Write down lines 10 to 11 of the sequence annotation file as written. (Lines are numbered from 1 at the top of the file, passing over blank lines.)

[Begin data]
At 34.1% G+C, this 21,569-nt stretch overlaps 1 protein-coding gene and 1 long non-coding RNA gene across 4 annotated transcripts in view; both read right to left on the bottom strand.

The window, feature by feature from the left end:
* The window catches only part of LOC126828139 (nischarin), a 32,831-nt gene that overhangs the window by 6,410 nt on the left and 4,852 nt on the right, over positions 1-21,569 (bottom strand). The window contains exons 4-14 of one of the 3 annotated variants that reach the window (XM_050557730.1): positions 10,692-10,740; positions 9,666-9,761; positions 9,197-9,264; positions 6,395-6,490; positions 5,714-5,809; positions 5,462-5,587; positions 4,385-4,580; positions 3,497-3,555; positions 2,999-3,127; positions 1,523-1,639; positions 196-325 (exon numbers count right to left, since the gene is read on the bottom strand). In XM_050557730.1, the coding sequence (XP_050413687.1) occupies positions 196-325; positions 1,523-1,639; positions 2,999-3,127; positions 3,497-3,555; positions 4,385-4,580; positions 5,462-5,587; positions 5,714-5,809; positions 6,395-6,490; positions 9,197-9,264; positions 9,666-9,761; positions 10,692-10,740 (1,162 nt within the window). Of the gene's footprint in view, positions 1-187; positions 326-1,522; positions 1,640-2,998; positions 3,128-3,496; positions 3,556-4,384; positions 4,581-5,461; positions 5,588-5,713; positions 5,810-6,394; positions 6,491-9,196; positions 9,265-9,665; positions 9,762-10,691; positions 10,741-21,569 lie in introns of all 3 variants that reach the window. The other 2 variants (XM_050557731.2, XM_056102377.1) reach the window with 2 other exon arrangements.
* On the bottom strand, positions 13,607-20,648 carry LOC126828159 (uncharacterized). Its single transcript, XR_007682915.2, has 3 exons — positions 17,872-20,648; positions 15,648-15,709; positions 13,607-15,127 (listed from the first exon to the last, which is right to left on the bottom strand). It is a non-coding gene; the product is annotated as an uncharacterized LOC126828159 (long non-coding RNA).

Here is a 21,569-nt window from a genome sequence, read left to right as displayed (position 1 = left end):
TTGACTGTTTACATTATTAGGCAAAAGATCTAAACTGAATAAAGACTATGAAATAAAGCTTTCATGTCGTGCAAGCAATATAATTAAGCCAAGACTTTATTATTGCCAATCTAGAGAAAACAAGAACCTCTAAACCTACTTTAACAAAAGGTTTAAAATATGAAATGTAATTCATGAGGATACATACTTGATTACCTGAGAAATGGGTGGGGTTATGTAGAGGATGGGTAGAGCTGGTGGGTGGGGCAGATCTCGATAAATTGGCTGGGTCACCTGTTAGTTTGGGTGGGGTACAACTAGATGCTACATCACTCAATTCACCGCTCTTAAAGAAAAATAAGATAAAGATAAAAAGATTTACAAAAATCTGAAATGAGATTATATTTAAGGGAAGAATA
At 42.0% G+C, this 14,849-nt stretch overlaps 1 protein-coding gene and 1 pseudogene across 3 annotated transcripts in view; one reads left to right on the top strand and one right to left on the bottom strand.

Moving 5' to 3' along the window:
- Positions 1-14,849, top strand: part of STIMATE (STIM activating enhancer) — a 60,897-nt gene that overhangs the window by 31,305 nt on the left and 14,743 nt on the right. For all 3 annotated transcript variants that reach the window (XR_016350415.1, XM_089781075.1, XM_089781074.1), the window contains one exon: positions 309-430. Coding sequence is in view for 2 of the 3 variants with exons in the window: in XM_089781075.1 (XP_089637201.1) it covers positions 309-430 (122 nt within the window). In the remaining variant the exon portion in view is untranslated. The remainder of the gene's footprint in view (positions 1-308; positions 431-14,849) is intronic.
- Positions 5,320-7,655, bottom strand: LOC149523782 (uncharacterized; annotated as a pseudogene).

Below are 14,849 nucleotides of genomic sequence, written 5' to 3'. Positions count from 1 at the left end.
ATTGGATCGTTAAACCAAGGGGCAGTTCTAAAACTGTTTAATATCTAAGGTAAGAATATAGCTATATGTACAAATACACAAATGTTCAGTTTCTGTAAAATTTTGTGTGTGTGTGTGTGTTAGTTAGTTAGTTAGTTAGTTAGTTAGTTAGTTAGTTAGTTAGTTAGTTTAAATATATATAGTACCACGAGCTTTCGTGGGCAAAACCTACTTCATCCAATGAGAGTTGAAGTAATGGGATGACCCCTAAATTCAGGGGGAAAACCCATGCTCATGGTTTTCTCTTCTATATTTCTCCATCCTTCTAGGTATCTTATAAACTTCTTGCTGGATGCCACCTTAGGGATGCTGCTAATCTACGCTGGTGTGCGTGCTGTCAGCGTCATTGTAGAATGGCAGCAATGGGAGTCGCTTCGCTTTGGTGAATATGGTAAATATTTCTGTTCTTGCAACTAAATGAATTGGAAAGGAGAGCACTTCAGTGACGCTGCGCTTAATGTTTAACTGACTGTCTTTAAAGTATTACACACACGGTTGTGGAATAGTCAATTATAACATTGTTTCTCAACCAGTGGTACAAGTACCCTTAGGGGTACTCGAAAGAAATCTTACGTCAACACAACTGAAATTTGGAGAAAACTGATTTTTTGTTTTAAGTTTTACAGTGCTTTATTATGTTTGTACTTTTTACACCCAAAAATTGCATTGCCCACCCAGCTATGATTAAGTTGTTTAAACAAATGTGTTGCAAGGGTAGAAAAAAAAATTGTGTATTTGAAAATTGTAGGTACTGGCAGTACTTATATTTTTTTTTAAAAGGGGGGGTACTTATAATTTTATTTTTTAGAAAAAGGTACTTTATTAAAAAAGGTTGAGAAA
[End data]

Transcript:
- Positions 5,320-7,655, bottom strand: LOC149523782 (uncharacterized; annotated as a pseudogene).

Below are 14,849 nucleotides of genomic sequence, written 5' to 3'. Positions count from 1 at the left end.